Fuel consumption in cars could be reduced thanks to nanowires and a thermoelectric effect. This is what emerges from the basic research conducted by Sofia Fahlvik Svensson, a doctoral student at the Division for Solid State Physics in Lund University’s Faculty of Engineering. This autumn, she will be publicly defending a thesis which presents promising results.
Does your car consume a lot of fuel? Research on thermoelectric effects in nanowires at the Faculty of Engineering could mean that you won’t need to fill the tank quite so often in future. Using nanowires, waste heat can be better exploited in thermoelectric devices, which means that cars with these types of components will consume less fuel. However, it must be emphasised that the step from research in the laboratory environment to implementation in cars is a long one.
Sofia Fahlvik Svensson’s doctoral thesis presents the first experimental proof that nanowires can in fact improve the efficiency of thermoelectric devices.
“During the 1990s, nanowires and other low-dimensional materials were predicted to be the solution to making existing thermoelectric materials more efficient, but before our publication, nobody had yet been able to prove that nanowires actually have more favourable properties”, says Sofia Fahlvik Svensson.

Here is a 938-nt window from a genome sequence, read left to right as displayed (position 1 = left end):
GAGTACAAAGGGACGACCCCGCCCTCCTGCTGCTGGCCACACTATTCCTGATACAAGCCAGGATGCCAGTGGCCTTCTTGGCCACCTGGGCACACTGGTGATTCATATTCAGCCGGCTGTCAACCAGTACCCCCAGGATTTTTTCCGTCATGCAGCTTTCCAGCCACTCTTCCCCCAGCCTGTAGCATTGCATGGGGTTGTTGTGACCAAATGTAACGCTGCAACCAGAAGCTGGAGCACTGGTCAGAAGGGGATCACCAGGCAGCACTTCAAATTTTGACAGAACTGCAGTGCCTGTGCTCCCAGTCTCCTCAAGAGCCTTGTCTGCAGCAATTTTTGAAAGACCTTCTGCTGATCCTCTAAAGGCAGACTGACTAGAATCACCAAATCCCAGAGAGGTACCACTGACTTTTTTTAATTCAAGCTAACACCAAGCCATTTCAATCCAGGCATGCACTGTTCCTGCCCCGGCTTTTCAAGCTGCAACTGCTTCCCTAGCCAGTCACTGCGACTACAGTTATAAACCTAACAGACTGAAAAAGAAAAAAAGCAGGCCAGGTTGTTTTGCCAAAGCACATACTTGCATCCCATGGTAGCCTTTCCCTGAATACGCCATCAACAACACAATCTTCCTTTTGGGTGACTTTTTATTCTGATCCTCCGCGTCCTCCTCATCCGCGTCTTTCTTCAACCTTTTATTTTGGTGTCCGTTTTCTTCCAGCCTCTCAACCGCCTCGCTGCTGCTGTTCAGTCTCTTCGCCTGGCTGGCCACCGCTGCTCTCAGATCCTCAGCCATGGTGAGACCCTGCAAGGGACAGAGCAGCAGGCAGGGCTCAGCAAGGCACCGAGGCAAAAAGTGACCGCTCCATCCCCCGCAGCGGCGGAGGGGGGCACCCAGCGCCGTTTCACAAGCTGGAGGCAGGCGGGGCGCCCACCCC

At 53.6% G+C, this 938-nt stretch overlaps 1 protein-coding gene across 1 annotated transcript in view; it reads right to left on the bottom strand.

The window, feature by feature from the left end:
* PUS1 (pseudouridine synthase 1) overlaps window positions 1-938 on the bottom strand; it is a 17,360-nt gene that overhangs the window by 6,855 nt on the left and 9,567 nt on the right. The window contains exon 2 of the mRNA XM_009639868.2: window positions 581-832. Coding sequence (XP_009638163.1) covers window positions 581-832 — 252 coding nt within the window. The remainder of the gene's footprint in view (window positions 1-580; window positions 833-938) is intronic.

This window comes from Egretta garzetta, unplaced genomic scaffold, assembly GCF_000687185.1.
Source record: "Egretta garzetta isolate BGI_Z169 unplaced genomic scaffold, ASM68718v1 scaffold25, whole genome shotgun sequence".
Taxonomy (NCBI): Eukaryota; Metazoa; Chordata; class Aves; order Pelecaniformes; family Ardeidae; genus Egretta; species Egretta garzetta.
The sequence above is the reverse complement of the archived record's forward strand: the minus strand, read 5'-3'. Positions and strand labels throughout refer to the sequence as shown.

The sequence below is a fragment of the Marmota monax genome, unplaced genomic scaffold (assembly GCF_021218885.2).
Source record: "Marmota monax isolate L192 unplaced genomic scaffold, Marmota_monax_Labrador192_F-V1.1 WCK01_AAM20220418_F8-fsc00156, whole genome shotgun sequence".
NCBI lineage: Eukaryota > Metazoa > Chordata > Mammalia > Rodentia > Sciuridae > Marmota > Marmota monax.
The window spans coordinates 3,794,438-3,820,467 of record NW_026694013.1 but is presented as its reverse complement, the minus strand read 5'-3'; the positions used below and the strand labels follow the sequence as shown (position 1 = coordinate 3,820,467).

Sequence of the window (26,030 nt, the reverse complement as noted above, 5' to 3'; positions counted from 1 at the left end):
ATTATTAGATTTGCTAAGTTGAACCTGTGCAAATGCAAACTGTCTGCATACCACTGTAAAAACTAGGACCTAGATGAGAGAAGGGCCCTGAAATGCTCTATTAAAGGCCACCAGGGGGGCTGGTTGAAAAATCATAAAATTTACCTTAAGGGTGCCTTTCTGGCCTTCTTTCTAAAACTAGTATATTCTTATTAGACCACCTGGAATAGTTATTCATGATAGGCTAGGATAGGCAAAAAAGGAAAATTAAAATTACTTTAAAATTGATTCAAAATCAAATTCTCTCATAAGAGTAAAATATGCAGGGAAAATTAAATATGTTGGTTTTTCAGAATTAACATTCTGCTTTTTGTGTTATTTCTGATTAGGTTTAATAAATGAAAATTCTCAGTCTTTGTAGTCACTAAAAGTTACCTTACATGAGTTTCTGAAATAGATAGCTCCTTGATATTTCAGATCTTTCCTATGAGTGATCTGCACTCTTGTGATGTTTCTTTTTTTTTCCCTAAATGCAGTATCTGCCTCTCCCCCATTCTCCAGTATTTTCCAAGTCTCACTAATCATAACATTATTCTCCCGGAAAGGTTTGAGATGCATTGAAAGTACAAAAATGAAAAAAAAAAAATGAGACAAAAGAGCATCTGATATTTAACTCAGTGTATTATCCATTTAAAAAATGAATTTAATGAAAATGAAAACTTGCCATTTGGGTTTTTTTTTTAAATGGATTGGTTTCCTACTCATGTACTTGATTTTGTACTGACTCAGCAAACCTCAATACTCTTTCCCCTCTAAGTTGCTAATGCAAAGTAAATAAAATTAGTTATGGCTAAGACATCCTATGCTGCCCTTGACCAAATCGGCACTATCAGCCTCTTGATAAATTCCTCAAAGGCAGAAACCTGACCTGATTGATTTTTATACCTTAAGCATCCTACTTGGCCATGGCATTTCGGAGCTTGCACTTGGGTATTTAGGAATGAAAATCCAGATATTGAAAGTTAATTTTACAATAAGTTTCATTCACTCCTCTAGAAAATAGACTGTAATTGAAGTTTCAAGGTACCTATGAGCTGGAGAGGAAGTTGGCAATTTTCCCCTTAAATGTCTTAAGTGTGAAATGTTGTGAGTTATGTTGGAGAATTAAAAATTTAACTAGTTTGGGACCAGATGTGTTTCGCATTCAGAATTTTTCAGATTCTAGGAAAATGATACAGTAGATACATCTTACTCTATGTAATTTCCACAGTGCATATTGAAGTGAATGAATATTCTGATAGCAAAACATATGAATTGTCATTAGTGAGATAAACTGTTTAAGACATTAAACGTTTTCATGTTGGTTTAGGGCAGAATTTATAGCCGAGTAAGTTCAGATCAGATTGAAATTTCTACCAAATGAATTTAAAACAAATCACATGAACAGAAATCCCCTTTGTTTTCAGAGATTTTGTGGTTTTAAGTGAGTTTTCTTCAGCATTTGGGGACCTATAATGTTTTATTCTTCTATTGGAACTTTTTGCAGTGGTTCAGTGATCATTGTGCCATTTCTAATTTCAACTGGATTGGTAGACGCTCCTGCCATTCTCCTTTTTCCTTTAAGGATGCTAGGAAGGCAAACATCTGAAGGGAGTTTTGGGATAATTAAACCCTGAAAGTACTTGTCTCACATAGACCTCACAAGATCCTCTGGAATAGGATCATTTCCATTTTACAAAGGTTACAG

Yet these results are not based on the theory that has long predicted how nanowires might revolutionise the thermoelectric field. That theory assumes the nanowires to be very thin and to have an almost perfect structure. The improvement is based instead on the nanowires not being perfectly uniform and it also works with thicker nanowires, which are simpler to produce. This means that it should be possible to make thermoelectric devices with nanowires which are robust and simpler to use in actual applications.
“In the future, we hope to be able to better understand the reason for the increased efficiency we observe in our somewhat ‛untidy’ nanowires. If we can understand the underlying physical reasons, we will be one step closer to being capable of actually applying this in real thermoelectric devices,” she says.
Text: Anders Frick
Nanowires are nanometer-thick wires consisting of conductor, semi-conductor or insulating material. They can be used in small electrical circuits, for example – or, as here, in thermoelectric devices. Two companies in Lund using nanowire technology on a commercial basis are Sol Voltaics, which is developing solar cells, and Glo, which is working on light-emitting diodes.
In a thermoelectric device, electrical current occurs thanks to temperature differences and, according to Sofia Fahlvik Svensson’s research, this effect can be made more energy-efficient in nanowires. The research is still at a very early stage, however.
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